AP Contemporary Brings Leung Mee Ping to Project Stage in Singapore

AP Contemporary Brings Leung Mee Ping to Project Stage in Singapore
Leung Mee Ping "Don't Blame the Moon" (2010) video Installation, 5:55 mins.

In Leung Mee Ping’s short video “Don’t Blame the Moon,” children, deliberately picked from a diversity of ethnic and religious backgrounds, are placed in front of statues of deities that are not from their own religion. Each child stares into the camera and states their name and their ambition. “I’m Irshad, I want to be a teacher,” says a small boy wearing a plain white kufi, standing in front of a statue of Buddha.

This video was made by the Hong Kong artist in 2011 and is currently being shown at Art Stage Singapore as part of the Project Stage section. The fair category is dedicated to showcasing both emerging artists and galleries in Asia Pacific. There are 33 projects featured this year, each touted as potential next-big-things of the region. 

Leung is represented at Project Stage by AP Contemporary, a new gallery in Hong Kong. Owned by Russian businessman Andrey Pichugin, the gallery is showing established Russian artists like Zorikto Dorzhiev and Olga Tobreluts. But Pichugin wants to focus on the Asian connection with Russia. Bringing Leung to Art Stage and championing her at Project Stage is perhaps a move in that direction.

“Russia is ‘Asian’ as well,” says Pichugin. “Although most of the population lives in the European part of Russia, two-thirds of the physical territory of Russia is on the Asia continent. One of our intentions is to show ‘another Asia’ at the gallery and at art fairs.”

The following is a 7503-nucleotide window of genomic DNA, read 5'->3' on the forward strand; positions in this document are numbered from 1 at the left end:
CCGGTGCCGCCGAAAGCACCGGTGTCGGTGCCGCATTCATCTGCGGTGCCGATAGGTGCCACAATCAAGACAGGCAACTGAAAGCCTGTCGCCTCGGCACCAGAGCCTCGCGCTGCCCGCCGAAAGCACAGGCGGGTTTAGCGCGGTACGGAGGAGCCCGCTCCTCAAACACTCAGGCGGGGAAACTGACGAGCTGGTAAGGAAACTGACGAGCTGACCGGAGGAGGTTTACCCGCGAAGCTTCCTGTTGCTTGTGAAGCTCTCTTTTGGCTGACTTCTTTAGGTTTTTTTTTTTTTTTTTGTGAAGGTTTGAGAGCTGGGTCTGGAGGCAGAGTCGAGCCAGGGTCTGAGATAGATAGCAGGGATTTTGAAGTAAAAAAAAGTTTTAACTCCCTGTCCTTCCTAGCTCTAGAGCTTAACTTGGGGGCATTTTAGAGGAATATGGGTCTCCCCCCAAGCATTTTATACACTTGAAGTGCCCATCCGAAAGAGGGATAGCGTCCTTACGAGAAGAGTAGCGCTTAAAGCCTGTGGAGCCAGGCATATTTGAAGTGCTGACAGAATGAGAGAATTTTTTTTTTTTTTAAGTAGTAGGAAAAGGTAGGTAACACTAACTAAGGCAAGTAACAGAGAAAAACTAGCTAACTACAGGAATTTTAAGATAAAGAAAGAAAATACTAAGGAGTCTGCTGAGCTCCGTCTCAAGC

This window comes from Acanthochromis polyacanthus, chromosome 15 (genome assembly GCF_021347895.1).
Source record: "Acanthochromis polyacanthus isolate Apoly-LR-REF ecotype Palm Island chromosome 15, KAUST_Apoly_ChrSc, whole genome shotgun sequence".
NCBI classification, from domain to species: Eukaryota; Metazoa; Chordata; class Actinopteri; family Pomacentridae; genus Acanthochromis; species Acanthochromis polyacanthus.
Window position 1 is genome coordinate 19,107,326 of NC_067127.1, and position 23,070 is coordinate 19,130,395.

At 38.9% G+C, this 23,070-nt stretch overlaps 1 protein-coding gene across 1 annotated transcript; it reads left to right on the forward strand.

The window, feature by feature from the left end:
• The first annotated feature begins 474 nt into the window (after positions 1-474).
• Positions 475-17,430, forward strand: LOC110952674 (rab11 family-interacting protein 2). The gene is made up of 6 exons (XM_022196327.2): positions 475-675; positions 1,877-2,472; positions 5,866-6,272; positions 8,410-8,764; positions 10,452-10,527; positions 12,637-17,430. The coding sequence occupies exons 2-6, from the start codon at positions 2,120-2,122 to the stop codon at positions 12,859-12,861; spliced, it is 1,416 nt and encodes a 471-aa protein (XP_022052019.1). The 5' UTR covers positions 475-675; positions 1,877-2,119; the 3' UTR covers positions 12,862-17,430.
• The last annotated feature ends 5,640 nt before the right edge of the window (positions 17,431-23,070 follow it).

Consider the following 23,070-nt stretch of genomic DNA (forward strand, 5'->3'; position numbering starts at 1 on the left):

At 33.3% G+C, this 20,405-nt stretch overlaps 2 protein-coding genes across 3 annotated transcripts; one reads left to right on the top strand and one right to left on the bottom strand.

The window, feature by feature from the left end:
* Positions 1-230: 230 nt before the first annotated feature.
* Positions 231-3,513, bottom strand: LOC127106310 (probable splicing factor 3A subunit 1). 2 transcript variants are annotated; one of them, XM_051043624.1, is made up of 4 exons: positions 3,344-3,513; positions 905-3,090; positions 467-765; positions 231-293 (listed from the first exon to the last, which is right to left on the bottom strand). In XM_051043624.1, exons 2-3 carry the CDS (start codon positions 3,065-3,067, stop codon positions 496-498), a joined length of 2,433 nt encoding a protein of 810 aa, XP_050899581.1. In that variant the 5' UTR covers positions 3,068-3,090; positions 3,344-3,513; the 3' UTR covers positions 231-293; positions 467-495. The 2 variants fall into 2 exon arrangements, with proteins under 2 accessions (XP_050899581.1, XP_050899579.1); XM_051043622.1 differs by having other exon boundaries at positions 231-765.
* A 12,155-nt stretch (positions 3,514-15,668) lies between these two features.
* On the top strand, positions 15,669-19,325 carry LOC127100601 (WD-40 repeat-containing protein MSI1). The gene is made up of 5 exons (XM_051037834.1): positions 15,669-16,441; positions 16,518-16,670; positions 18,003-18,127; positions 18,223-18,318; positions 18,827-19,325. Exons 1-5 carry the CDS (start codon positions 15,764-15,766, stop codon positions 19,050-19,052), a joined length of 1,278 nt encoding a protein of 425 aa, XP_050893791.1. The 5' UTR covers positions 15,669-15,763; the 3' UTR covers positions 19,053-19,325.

The Asia that we see in Leung’s six-minute film is one of poignant innocence and a confusion of opposing cultures. After each child speaks their line, a shadow mimicking the waning of the moon swallows the image of the child. Then a new child appears, related to a different set of opposing religious symbols. This meditation on ethnic and religious clashes communicated through chubby little kids is particularly appropriate when viewed in multi-racial Singapore where the slogan is “many races, one people.”

Pichugin says of the piece: “I was impressed by the emotions behind ‘Don't Blame the Moon.’ It's very Asian and very international at the same time. We are the same human beings no matter where in the world we live. It is easy to feel this through the children.” 

See Leung Mee Ping’s “Don’t Blame the Moon” at Art Stage Singapore, see all details at .www.artstagesingapore.com

The video has also been uploaded to Vimeo, but the resolution is rather low: vimeo.com